Showing posts from January, 2013

So Is the US Economy Screwed No Matter What the Fed Does?

The Fed has a choice: 1. It can keep interest rates low, hurt savers, and allow rich people to buy up all of America. 2. It can allow interest rates to rise, help savers, and hope that Americans buy high priced homes with even higher interest rates. Maybe those choices suck. While we are in number 1, at present, the Fed could stop speculation in futures markets, and ban easy money loans. Of course, easy money loans are not made much when interest rates are low. But of course, banning easy money lending has been half hearted at best, with the Consumer Protection Agency tied to the Fed. As we move to option 2, we must absolutely stop speculation in the futures markets, or gas prices alone will tank the economy. As far as buying high priced homes with high interest rates, it isn't going to happen without a housing bubble. And a housing bubble would suck too. Economic growth with better paying jobs is not going to happen thanks to worldwide deflation of wages. But the infla

Here Is Why Henry Blodget of BI is Wrong About Innocence of Bankers in the Housing Bubble

Henry Blodget has maintained that the bankers who sold collateralized debt obligations (CDOs) throughout the world, were not guilty of breaking the law. He says that buyers were sophisticated and should have known about these products. But last time I checked, the sophistication of investors did not determine if there was fraud involved in the packaging and reselling of the CDOs. For one thing, there are common law claims, as fraud is fraud whether it rises to the level of securities fraud or not. And as to securities fraud, representing the CDOs as being safe when they were not could violate the law. The fact that there were disclaimers and ways for the underwriters, the big investment banks, to protect themselves may cause the claims against securities fraud to fall short. But RICO laws are in the common law and they can apply to securities violations. Investors should have been able to sue and even request criminal prosecutions for RICO laws, but the 4 year statute of limitation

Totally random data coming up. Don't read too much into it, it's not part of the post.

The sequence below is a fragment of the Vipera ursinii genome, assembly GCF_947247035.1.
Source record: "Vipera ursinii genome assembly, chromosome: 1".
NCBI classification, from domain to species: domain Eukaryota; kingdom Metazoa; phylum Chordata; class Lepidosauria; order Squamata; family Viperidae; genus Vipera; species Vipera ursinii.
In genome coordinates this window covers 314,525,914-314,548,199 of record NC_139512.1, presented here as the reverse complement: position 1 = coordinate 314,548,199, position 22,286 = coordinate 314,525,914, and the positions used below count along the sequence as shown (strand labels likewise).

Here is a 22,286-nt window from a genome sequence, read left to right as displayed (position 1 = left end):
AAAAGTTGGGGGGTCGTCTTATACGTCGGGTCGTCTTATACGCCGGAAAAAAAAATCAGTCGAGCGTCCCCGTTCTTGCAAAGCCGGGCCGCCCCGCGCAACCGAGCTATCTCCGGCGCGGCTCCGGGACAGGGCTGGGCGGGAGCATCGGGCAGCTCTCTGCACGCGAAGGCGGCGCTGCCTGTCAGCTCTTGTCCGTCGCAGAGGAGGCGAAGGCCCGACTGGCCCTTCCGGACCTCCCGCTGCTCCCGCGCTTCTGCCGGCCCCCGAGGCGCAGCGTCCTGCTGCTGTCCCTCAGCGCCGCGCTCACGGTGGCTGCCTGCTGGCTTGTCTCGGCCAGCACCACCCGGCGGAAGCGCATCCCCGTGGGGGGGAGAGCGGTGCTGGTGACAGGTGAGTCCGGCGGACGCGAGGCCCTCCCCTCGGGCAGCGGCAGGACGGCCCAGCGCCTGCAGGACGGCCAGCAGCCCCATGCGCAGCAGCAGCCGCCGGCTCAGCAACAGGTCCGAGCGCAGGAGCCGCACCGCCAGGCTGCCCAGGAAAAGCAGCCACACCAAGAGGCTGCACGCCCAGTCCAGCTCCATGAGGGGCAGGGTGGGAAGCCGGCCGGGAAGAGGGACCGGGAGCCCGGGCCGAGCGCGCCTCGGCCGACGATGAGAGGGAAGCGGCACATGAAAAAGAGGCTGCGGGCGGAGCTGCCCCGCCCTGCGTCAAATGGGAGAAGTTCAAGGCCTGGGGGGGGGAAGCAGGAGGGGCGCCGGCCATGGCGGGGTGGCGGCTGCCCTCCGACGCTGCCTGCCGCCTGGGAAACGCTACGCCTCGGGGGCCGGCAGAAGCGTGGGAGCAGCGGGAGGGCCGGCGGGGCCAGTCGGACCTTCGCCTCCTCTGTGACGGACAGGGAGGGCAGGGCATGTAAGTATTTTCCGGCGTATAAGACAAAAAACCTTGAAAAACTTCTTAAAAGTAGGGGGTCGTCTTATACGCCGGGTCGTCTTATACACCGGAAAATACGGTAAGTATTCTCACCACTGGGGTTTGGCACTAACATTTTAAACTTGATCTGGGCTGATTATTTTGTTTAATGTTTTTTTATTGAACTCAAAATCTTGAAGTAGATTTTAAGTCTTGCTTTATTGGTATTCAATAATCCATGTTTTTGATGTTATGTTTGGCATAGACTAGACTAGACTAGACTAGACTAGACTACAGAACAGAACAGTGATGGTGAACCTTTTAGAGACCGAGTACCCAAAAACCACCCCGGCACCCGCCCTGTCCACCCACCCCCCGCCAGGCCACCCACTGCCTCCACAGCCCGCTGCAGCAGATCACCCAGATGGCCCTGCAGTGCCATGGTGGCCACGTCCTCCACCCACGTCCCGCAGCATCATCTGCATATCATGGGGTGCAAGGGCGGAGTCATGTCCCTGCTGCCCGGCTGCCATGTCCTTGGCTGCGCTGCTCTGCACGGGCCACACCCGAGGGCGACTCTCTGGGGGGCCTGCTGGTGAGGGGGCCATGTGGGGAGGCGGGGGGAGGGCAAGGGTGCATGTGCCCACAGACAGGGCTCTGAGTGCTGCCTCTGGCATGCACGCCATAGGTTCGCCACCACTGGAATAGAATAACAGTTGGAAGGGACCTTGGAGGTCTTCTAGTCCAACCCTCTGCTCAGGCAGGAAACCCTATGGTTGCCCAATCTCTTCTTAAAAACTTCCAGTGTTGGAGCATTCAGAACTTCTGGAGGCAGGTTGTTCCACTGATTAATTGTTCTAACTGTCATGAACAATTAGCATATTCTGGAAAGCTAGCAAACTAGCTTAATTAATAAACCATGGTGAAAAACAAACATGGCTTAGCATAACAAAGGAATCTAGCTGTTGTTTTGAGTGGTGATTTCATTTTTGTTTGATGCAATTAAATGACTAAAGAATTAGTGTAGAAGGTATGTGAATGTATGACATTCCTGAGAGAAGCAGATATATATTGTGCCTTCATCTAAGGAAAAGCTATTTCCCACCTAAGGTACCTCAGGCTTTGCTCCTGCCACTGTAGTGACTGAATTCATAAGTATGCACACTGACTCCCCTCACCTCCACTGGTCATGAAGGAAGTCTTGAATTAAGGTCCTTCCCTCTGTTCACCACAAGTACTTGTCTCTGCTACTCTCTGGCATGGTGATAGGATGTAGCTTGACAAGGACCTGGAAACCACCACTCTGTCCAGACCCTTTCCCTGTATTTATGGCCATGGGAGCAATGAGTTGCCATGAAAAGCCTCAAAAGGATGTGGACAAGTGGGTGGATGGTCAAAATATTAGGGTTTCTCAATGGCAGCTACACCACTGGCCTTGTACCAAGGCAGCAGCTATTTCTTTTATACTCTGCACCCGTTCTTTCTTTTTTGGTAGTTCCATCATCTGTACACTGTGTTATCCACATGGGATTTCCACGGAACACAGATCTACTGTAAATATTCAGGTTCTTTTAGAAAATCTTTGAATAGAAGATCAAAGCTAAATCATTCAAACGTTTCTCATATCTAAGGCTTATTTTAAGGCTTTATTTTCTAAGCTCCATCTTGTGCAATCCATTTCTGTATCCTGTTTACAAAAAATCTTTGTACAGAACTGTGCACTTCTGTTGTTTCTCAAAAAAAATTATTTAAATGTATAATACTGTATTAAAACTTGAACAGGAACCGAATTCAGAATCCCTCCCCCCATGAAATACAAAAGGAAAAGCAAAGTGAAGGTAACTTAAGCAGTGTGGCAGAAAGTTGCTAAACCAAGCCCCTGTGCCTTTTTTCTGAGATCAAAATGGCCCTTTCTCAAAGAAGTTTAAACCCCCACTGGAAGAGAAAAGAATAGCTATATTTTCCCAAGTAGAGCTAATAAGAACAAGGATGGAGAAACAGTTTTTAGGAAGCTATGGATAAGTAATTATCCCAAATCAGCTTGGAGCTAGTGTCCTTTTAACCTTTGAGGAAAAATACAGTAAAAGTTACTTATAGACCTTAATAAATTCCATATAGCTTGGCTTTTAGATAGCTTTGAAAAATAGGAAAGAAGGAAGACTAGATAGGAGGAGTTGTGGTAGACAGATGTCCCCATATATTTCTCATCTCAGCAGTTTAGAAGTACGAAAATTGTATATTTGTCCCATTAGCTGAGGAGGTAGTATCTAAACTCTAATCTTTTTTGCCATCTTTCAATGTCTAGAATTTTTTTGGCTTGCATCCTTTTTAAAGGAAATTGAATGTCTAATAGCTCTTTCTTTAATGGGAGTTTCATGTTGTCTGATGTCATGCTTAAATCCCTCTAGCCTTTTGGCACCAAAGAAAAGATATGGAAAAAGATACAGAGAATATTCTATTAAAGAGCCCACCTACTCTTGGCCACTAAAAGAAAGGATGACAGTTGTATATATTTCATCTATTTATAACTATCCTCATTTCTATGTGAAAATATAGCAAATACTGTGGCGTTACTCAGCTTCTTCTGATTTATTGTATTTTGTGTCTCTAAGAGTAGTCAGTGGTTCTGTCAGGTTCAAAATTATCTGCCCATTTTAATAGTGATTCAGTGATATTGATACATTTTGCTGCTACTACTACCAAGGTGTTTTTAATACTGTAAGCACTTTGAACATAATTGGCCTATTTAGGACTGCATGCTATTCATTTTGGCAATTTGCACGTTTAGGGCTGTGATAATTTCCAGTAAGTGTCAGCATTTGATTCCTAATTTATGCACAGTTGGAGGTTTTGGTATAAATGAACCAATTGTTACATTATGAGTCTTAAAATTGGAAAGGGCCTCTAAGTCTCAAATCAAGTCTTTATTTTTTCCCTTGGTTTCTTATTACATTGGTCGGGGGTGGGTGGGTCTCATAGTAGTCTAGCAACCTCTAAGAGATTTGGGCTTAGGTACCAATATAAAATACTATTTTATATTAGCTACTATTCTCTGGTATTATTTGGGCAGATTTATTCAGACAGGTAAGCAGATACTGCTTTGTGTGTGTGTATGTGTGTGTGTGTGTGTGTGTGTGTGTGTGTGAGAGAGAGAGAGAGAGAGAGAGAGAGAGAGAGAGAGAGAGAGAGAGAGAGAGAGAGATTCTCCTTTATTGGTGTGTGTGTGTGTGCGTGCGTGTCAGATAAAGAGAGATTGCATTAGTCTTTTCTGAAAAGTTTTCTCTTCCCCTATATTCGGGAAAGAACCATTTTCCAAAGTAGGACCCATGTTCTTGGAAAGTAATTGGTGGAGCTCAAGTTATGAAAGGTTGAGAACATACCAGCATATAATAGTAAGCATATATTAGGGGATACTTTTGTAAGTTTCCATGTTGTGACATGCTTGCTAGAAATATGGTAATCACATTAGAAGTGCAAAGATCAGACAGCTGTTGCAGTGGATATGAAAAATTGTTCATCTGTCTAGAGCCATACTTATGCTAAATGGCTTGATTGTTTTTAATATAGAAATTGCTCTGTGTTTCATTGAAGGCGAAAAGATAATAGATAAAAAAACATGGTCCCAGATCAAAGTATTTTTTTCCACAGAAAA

Thanks to Globalization, Your Furniture Could Be Making You Sick!

Thanks to Globalization Your Furniture Could Be Making You Sick - Business Insider Furniture began being imported big time just a few years ago. It has a lot of formaldehyde in it and could be making you sick. I urge you folks to read this article and warn your friends!

We Know Why Belgium Needs to Sell a Lot of Chocolate: Broke in the Eurozone

Belgium Needs to Sell a Lot More Chocolate Belgium is a country that is at the heart of the Eurozone. The European Union has headquarters in Brussels, and even NATO is located there. But Belgium has financial problems and an ethnic division. So I am half amused and half sad that a commercial comes on TV saying that we need to eat more Godiva chocolate rather than use it for special occasions, as is the habit in the United States.I believe that the commercial, while being a legitimate marketing tool, is also revealing of the financial trouble that is coming out of news reports in the European country. Belgium is nearly broke! Belgium is divided into three regions.The Brussels Region, Wallonia, and Flanders, which are often at odds with one another. Brussels is capital of the French Community and the Flemish Community. A smaller Brussels city within is the capital of Belgium is the actual capital of Belgium. The two issues that are hurting the small country these days

Housing As a Store of Wealth: Real Estate Is Too Risky!